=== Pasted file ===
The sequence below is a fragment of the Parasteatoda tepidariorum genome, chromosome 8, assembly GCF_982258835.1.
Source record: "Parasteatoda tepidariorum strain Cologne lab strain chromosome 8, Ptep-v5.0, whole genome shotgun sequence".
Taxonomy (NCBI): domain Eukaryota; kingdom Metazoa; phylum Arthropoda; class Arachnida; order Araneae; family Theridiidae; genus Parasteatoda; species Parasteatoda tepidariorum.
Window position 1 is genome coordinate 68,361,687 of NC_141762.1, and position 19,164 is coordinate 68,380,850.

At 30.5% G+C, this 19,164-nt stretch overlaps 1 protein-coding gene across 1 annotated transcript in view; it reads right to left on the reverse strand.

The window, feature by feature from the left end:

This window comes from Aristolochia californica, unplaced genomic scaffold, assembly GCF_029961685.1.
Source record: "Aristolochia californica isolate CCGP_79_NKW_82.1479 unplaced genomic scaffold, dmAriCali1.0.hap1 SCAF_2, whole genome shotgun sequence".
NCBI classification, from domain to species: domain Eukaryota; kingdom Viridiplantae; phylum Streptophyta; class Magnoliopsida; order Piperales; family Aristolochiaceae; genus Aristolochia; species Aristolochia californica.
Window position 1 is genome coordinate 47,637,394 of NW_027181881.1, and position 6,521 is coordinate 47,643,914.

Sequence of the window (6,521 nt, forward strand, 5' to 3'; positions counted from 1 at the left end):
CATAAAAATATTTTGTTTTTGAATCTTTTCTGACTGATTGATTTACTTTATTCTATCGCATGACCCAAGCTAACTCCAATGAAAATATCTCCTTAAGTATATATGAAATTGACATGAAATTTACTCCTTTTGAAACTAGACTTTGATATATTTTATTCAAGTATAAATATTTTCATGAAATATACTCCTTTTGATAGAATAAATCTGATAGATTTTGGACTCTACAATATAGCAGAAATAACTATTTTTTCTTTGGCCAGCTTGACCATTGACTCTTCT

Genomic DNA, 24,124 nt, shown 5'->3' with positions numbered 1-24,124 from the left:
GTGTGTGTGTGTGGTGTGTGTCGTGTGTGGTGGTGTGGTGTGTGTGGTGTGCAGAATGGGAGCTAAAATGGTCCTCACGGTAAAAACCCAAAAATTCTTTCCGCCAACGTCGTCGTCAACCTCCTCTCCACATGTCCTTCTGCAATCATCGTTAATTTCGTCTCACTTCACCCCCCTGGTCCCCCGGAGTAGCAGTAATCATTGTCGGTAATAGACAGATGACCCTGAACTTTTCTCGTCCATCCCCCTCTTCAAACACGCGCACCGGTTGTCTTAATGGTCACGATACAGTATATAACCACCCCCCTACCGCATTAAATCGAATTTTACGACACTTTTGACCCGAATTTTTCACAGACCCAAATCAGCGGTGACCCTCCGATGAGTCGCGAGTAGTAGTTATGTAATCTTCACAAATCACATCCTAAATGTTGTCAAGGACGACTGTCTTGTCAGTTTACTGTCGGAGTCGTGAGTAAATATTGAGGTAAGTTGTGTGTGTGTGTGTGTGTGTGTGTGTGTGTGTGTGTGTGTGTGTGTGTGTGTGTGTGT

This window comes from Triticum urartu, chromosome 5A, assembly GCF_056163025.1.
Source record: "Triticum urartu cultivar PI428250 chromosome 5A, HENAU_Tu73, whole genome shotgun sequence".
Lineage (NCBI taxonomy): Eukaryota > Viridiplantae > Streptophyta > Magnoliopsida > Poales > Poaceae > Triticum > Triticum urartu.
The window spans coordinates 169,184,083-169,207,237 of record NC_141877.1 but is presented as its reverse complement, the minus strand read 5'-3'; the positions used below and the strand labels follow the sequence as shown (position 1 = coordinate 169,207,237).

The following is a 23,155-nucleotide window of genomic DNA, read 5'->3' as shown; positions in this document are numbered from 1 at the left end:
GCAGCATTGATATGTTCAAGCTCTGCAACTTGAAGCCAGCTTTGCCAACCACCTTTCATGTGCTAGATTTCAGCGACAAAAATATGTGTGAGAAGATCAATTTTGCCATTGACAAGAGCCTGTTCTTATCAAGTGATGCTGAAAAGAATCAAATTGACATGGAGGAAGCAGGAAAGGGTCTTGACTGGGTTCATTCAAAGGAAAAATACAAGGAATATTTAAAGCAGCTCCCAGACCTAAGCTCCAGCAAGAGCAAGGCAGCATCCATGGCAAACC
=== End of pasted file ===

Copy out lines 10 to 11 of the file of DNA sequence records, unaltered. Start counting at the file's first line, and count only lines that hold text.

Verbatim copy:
Window position 1 is genome coordinate 47,637,394 of NW_027181881.1, and position 6,521 is coordinate 47,643,914.

Sequence of the window (6,521 nt, forward strand, 5' to 3'; positions counted from 1 at the left end):